The Bellingham Bay Community Boating Center is a non-profit organization located on the historic Fairhaven Harbor of Bellingham, Washington. The center offers boat storage, launching, and classes on boating. The objective of this studio was to develop a plan for the future of the site, aiming to dramatically expand the facilities and propose additional activities more »
AutoLISP is a powerful tool for expediting repetitive tasks in AutoCAD. Seeking to find real world data to use in architecture, I hit upon the idea of using census data to create forms. While I did not end up pursuing this as a design tool I did develop several programs to graphically interpret census data. more »
This was a 50,000 square foot project for a multi-use building located southwest of Navy Pier in Chicago. The primary function of the facility would be to act as a ferry terminal for lake ferries from Michigan and other states. River boats would serve this terminal as well allowing for water-to-water transit connections. As part more »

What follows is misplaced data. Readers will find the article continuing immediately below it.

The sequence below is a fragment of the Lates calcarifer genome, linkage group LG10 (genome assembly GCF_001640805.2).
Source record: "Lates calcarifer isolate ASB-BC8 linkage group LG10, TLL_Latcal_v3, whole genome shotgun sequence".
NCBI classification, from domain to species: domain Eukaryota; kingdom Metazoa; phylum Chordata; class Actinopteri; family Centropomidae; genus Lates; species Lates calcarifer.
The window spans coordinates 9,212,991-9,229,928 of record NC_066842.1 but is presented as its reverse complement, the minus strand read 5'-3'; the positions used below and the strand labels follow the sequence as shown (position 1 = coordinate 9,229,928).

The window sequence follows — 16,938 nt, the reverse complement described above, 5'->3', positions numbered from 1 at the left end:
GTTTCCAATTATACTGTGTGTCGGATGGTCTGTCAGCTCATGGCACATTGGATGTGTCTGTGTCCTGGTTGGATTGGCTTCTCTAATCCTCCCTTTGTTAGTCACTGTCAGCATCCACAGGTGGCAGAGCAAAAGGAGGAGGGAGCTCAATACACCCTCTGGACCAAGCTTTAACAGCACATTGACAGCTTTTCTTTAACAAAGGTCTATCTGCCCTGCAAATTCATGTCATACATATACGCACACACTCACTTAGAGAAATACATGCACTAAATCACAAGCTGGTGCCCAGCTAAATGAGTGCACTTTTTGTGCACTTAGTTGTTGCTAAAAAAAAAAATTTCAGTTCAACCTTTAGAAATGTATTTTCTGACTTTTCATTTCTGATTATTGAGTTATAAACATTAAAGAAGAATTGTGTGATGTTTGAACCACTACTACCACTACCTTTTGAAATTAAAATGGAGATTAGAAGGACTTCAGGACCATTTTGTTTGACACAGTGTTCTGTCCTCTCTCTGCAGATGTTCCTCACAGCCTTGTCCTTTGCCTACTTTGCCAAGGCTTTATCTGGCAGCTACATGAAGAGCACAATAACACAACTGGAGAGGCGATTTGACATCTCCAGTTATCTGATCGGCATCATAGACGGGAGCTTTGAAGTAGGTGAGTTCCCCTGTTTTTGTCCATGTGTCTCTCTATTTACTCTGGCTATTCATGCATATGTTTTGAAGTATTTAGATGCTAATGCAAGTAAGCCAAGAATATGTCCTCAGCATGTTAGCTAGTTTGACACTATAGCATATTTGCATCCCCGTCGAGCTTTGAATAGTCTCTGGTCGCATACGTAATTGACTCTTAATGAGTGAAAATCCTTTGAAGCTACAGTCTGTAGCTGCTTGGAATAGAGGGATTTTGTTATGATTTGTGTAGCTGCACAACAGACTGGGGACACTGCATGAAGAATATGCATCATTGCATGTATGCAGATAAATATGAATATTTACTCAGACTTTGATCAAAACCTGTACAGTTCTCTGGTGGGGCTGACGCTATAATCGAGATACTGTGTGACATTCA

This was a case study undertaken as part of the FAT Building studio and involve research concerning a facility similar to the one that the studio would design. The Naoshima Ferry Terminal serves the island of Naoshima which lies in the Seto Inland Sea between Honshu and Shikoku. Cost: 406,590,000 Yen (3,741,683 USD) Construction Period: more »
A neighborhoods development plan to transform a one square mile area of Chicago into a more efficient, convenient, and environmentally sound area. The layout of streets, housing, businesses and schools is meant to enhance the quality of life for residents. A new drainage system and natural surface sewage treatment promote a more naturalistic city existence.
A 80,000 sq. ft, 600 student charter school for Chicago International Charter Schools in the Greater Grand Crossing neighborhood of Chicago. The goal was to use precast concrete to create a sophisticated school of the future. The facade allows the concrete frame to permeate to the exterior, translating into a sense of structural openness and more »